Stocks wobble...Mr. “Nine-nine-nine” to Fed...Marijuana policy proposal
NEW YORK (AP) — Another wobbly day of trading on Wall Street ended Thursday with modest gains, nudging the market’s winning streak to a sixth straight day. Banks, big retailers and communication services companies accounted for much of the gains as a late-afternoon flurry of buying drove stocks higher. Technology and health care stocks lagged the most. The Dow gained 166 points.
WASHINGTON (AP) — President Donald Trump says he’s recommended Herman Cain, a political ally and former presidential candidate, for a seat on the Federal Reserve board. Cain, a former CEO of Godfather’s Pizza, ran for the 2012 Republican presidential nomination but dropped out after allegations of sexual harassment and infidelity. The president has already said he plans to nominate another conservative ally, Stephen Moore, for a separate vacancy on the board.
ADDIS ABABA, Ethiopia (AP) — Boeing’s stock rose Thursday despite the release of a preliminary report that highlighted the role of an automated anti-stall system on its best-selling plane in two deadly crashes. Key findings of the Ethiopian report had already leaked, so investors may have been prepared for more bad news around Boeing’s 737 Max jet. The shares gained 70 cents, or 1.3 percent, to close at $53.51.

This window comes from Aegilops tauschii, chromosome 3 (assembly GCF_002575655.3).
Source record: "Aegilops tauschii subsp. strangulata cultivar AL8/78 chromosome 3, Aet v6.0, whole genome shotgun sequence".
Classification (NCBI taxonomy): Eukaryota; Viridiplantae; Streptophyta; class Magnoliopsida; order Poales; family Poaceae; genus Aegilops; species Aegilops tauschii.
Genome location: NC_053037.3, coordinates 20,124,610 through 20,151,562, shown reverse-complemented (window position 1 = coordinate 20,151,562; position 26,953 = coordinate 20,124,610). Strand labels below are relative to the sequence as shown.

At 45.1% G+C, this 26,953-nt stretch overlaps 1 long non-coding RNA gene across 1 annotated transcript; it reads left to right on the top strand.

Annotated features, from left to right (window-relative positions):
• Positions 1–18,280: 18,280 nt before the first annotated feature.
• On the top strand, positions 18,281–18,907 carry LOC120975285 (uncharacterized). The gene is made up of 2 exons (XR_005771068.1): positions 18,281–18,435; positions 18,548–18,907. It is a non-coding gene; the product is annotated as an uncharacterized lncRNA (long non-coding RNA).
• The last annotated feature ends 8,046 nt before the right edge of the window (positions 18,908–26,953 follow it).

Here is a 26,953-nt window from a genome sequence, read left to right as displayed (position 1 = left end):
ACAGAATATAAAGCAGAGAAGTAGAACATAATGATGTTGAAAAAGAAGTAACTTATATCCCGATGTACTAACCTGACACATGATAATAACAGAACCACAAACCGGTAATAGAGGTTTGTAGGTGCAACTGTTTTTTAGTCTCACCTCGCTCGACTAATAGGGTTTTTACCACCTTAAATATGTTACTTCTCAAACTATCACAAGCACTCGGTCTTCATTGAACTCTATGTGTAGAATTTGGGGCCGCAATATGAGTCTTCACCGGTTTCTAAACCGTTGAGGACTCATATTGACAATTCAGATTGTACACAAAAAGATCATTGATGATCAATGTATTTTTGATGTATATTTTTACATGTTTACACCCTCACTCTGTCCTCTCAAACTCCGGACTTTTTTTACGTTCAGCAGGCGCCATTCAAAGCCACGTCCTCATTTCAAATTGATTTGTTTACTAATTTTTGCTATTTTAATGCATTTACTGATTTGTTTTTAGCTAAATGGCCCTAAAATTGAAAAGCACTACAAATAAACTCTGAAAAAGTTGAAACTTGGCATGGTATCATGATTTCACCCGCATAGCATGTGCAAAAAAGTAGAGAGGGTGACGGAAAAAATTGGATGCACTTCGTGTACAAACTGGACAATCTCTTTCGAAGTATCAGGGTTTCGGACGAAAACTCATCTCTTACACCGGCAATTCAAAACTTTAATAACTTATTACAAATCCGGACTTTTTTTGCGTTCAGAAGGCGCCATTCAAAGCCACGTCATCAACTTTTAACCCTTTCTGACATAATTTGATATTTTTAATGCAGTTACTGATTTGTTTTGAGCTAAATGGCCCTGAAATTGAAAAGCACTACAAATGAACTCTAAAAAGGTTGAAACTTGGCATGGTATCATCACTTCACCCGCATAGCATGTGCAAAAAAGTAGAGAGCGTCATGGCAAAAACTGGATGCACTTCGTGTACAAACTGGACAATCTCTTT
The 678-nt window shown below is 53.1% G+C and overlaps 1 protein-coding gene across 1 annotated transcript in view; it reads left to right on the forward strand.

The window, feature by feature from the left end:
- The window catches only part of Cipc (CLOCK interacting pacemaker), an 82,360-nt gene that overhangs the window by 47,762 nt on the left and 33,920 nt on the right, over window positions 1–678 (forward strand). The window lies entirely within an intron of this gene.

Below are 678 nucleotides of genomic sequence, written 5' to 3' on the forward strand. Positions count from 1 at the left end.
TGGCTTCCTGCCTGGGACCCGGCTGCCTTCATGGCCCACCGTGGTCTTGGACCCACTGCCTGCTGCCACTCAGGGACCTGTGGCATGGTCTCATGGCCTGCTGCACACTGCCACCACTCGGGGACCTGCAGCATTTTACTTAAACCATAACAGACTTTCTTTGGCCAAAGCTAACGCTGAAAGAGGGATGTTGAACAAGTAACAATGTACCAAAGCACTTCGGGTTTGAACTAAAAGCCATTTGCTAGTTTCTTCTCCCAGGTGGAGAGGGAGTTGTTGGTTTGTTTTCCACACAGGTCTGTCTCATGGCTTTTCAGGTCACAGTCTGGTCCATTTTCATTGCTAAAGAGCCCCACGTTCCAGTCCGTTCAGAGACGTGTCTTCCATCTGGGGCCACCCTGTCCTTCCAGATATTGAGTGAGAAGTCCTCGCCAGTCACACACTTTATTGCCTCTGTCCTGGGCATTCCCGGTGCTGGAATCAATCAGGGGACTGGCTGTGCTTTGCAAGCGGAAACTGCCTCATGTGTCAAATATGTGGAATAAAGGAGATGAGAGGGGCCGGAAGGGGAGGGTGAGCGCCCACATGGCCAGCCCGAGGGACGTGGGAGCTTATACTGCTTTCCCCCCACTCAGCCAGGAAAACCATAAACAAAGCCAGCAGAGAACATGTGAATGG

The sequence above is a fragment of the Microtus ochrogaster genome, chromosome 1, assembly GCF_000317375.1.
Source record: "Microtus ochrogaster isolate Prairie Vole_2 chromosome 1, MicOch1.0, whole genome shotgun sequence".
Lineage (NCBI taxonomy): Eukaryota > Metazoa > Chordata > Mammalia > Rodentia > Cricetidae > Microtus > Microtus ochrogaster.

TOKYO (AP) — Carlos Ghosn (gohn) predicted his latest arrest in a French television interview filmed hours before prosecutors descended on his Tokyo apartment. The former star boss of carmakers Nissan and Renault told TF1 television that he faced “very probable arrest” but said he didn’t know what the charges would be. Ghosn has been charged in Japan with under-reporting his compensation and breach of trust. He was arrested Thursday on new allegations involving funds sent to an overseas dealership.
DENVER (AP) — A bipartisan group of U.S. lawmakers has reintroduced legislation that would ensure states have the right to enact their own marijuana policies within their borders. The Marijuana Business Daily reports the matching bills brought back to the House and Senate on Thursday would create an exemption in the Controlled Substances Act to protect states’ ability to determine their own best approaches to cannabis without fear of federal reprisal.